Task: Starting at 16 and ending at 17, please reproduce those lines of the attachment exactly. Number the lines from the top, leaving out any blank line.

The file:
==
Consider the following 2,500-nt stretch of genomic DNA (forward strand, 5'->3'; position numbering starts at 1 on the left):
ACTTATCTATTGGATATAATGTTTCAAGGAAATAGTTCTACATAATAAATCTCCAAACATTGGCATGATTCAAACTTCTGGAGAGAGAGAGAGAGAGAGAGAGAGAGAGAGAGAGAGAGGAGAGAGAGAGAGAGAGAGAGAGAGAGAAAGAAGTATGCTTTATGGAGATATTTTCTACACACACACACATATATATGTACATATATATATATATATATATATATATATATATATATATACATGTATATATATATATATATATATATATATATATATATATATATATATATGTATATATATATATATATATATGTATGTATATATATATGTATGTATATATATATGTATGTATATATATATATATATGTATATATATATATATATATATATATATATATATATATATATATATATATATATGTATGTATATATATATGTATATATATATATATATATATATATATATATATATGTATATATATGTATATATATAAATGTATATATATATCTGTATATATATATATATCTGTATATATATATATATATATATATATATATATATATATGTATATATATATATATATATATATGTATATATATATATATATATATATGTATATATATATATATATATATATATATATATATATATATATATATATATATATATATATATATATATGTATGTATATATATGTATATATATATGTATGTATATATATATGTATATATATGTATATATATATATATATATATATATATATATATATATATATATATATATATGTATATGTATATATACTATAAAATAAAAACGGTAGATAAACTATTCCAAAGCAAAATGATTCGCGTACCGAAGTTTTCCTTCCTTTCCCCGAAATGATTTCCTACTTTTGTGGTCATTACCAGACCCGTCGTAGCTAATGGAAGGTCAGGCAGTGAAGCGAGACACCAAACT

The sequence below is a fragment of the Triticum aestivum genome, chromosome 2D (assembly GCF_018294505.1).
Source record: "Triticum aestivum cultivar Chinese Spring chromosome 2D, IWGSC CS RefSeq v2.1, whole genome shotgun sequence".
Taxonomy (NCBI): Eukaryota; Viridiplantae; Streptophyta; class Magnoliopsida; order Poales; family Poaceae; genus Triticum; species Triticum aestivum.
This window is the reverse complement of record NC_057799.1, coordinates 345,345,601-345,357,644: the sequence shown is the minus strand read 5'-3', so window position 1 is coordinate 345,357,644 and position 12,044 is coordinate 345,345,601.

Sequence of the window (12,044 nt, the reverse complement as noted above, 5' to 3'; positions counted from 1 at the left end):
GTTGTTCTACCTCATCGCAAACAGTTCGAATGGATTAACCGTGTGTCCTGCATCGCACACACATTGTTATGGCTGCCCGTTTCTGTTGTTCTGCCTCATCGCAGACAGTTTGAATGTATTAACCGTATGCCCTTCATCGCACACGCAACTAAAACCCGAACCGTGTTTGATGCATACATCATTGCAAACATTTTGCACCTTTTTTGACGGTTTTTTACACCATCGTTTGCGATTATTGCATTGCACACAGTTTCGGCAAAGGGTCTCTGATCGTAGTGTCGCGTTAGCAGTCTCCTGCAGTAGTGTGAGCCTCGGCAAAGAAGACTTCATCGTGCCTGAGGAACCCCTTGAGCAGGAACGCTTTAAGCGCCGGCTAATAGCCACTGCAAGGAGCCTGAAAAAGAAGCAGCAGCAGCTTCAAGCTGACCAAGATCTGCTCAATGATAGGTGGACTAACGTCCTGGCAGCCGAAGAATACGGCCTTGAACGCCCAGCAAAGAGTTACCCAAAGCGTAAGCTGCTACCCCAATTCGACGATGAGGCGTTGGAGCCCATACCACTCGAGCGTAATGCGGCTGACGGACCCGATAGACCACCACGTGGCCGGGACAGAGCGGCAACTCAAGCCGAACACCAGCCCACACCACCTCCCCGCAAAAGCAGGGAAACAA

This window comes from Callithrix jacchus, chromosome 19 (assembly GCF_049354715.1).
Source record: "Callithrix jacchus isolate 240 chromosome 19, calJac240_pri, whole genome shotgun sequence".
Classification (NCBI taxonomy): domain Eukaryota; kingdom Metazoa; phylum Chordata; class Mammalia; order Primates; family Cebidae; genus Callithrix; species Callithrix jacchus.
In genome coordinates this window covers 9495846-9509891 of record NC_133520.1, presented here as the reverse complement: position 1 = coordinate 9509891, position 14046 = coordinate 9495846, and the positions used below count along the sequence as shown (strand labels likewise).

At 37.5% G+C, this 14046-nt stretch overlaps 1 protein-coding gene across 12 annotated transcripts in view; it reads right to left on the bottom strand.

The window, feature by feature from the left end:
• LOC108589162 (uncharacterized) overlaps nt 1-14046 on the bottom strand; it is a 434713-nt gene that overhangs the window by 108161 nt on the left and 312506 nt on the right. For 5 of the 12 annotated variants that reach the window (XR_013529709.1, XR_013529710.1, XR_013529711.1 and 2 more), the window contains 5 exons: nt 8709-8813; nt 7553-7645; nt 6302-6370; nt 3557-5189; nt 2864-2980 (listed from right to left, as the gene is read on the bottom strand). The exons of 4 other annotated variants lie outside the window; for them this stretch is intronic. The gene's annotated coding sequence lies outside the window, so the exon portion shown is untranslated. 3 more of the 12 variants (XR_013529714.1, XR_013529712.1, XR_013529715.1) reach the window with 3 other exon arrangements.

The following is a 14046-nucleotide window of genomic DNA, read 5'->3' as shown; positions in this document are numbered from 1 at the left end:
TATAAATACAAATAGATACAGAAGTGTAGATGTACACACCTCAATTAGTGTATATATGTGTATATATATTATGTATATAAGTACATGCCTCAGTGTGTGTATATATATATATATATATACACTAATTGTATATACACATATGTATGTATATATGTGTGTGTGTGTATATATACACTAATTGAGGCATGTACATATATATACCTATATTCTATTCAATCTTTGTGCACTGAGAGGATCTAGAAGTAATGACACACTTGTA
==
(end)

The following is a 14046-nucleotide window of genomic DNA, read 5'->3' as shown; positions in this document are numbered from 1 at the left end:
TATAAATACAAATAGATACAGAAGTGTAGATGTACACACCTCAATTAGTGTATATATGTGTATATATATTATGTATATAAGTACATGCCTCAGTGTGTGTATATATATATATATATATACACTAATTGTATATACACATATGTATGTATATATGTGTGTGTGTGTATATATACACTAATTGAGGCATGTACATATATATACCTATATTCTATTCAATCTTTGTGCACTGAGAGGATCTAGAAGTAATGACACACTTGTA